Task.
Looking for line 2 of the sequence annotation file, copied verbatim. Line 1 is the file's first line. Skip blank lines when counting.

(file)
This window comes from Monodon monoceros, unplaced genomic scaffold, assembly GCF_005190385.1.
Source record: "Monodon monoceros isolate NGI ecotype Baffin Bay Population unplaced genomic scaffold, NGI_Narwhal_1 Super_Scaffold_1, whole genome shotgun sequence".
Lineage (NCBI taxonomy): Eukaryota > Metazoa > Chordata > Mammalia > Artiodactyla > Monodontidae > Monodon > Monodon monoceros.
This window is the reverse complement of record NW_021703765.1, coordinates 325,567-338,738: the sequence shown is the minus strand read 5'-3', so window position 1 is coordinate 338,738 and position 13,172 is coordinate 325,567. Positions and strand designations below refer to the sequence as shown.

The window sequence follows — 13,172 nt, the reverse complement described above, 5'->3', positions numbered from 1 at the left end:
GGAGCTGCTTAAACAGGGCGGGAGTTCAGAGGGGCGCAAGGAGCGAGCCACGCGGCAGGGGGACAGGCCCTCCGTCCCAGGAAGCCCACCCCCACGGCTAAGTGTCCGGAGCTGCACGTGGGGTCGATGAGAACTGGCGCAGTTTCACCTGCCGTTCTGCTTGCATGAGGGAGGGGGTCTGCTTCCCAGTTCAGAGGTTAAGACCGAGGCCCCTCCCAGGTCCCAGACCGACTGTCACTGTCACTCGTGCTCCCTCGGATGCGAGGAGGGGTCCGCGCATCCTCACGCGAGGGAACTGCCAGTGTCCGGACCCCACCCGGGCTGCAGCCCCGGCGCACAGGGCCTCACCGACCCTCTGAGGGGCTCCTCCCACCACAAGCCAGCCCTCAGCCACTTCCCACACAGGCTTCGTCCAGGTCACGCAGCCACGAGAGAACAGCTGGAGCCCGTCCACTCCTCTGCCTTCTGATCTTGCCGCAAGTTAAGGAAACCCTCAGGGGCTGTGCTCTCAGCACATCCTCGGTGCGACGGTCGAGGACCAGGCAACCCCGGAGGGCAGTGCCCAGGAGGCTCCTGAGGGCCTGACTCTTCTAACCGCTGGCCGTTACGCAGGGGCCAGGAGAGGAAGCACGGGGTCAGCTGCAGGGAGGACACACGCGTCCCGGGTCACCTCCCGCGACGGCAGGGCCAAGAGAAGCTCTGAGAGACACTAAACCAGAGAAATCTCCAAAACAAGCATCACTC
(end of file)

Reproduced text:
Source record: "Monodon monoceros isolate NGI ecotype Baffin Bay Population unplaced genomic scaffold, NGI_Narwhal_1 Super_Scaffold_1, whole genome shotgun sequence".